Robert Murray Stamp Shop, Edinburgh
VALUATIONS
The vast majority of valuations we carry out are free. These are where people arrange to bring their stamps, covers, collections, or accumulations in to  our shop  for us to have a quick look. It is strongly recommended that an appointment is made (tel. 0131 552 1220, Thursdays and Fridays are preferred), although this can sometimes be done there and then. [Why you should make an appointment - see below.]  It provides the client with an indication of their property's value, as well as some idea as to how it could be sold, whether we would be interested in buying it ourselves, or it might be best sold through auction, and so on. In the first instance, depending on the type and quantity of material, such a valuation would possibly be only approximate, and would not be written, but in most cases it satisfies the initial requirements.
Should an offer be required for us to buy, or if an approximation is required of the likely price in auction, then no charge is normally raised.
If a written valuation is needed (the commonest reasons for this are for the winding-up of an estate, or for insurance, although many other reasons occur) then we would provide a printed valuation, and a fee would be raised (see below). Our valuations are accepted by lawyers, insurance companies, courts of law, Customs & Excise, and the Inland Revenue. If you need an insurance valuation, you are advised to check with your insurers first to find out whether they have any special requirements.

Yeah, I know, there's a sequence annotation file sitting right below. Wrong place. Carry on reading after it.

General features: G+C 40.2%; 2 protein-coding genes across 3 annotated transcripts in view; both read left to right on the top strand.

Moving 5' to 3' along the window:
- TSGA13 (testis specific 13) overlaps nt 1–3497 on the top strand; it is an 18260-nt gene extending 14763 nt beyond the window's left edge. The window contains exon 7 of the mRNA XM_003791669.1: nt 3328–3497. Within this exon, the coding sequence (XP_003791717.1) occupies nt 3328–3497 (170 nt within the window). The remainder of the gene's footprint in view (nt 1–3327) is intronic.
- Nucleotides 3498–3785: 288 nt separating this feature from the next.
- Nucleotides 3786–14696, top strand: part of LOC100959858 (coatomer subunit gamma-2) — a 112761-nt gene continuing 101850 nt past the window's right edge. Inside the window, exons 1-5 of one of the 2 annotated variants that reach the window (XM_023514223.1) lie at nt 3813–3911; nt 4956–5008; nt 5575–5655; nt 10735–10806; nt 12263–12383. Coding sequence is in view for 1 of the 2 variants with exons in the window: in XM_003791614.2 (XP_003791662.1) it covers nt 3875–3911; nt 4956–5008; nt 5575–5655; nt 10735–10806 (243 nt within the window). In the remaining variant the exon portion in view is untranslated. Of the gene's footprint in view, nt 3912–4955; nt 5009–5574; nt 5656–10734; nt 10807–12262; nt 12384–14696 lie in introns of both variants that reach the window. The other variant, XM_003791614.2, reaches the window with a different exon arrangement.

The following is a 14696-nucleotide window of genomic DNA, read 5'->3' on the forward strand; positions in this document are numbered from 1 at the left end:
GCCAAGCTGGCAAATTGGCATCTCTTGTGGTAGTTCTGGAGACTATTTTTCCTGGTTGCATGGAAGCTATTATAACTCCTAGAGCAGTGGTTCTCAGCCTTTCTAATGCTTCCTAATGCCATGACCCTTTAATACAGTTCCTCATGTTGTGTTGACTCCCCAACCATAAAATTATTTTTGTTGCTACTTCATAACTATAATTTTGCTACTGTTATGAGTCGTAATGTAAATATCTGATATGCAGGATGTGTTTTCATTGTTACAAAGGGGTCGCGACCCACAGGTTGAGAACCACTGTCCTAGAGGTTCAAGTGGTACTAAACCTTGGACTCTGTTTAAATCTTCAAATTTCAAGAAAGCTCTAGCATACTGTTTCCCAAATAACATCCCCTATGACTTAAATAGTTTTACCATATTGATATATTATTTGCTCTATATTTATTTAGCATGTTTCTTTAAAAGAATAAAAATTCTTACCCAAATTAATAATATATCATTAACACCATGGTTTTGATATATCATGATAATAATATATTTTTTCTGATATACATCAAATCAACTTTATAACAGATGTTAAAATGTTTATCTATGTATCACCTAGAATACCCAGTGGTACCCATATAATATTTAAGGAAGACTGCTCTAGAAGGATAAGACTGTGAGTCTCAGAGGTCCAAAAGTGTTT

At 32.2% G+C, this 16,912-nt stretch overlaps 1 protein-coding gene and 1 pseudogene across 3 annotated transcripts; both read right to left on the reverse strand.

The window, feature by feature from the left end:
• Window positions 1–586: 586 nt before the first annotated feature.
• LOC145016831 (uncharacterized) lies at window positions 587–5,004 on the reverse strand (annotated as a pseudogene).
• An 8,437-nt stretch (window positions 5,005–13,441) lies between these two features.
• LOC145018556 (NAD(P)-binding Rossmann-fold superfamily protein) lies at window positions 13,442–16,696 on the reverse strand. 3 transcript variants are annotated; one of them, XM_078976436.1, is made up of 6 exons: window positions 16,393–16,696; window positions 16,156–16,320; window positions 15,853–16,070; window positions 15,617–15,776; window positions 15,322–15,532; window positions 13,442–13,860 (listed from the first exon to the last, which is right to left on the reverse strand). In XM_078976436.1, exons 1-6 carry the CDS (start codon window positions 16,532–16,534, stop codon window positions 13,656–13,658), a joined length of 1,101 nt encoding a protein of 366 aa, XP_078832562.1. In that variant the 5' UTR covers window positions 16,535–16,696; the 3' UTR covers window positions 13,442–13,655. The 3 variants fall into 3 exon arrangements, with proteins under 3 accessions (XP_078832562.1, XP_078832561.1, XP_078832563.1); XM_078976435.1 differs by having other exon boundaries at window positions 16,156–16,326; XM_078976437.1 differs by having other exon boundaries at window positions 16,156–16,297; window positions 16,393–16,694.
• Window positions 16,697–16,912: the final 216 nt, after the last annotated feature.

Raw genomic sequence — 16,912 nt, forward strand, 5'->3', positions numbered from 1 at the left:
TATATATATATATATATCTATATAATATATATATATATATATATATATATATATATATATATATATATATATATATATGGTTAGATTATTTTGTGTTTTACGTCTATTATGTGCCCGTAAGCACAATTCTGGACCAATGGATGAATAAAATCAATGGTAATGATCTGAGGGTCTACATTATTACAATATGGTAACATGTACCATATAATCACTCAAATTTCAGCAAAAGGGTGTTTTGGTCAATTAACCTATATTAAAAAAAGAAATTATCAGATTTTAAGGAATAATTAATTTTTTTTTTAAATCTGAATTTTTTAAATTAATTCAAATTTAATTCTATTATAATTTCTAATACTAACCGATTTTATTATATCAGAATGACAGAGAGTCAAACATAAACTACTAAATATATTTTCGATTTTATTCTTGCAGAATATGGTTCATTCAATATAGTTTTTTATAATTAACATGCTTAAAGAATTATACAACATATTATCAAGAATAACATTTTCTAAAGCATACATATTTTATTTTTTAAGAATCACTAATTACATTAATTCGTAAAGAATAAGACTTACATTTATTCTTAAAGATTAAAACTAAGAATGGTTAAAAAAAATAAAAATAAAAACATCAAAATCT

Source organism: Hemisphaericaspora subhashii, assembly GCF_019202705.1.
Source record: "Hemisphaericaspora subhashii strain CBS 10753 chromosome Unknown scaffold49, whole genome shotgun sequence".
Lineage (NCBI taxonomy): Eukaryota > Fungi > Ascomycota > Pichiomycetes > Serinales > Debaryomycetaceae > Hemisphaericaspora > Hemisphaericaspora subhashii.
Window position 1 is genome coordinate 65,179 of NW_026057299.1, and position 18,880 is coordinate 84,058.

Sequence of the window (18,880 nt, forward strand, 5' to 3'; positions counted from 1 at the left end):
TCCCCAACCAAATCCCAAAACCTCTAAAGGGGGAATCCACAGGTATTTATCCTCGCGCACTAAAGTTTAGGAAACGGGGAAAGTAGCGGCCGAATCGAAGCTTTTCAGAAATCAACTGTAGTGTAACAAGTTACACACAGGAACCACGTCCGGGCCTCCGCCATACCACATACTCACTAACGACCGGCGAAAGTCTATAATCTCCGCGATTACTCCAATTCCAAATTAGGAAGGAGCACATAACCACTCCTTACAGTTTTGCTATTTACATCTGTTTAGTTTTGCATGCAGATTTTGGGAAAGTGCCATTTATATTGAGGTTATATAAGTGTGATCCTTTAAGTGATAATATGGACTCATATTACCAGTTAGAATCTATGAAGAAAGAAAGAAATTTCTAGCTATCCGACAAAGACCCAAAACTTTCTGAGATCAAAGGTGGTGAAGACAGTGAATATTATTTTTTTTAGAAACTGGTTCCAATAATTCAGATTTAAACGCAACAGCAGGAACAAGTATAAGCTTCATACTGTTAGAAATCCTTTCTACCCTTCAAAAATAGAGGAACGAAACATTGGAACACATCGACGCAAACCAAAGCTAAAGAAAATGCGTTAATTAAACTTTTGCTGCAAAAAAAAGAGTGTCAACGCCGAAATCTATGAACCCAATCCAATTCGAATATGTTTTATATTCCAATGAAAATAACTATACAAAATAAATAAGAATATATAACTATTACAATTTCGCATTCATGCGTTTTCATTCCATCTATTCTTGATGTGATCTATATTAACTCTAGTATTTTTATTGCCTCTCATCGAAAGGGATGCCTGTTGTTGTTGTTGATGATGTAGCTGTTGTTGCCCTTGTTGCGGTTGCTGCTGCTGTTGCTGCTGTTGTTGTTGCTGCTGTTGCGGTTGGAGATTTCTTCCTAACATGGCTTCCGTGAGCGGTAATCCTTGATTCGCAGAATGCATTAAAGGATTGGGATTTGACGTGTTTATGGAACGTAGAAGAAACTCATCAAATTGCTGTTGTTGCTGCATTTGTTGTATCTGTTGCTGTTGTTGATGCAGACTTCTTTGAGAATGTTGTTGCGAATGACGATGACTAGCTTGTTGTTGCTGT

If you have to travel any distance to visit our shop, you should telephone beforehand. If you are unable to visit our premises, and intend to send material to us, you must contact us in advance. Please do not send us lists, photocopies, or scans, by post or by email, without contacting us first to get our agreement that this would be worthwhile. (See explanation here.). It is not necessary to sort or list material before bringing it to us (explanation).
Any visits we make away from our own premises are normally charged according to our scale of fees below.
In the first instance, we are always happy to give general or specific advice. 
WHAT ITEMS CAN WE VALUE ?
Stamps; all stamps of any country, plus covers/envelopes, pre-stamp postal material, etc.
Cards; postcards (used or unused), cigarette cards, trade cards
Coins; all coins of any country and age, including bullion coins
Medals; military, civilian, or commercial (also medallions)
Banknotes; obsolete or current, from any country

SCALE OF CHARGES FOR VALUATIONS
(for visits to client's homes or offices, for written valuations for insurance or legal purposes, etc.)
Visits are charged at of 45 for the first hour, plus 35 per hour thereafter (including travelling time), plus out-of-pocket expenses and transport costs, all plus v.a.t.
Valuations on our own premises are charged either on the basis of time (same rates), or very occasionally on a percentage of the value (2.5% of the first 100., 1.75% of the next 900, and 1.25% thereafter). We would confirm the basis for the fee before starting the valuation.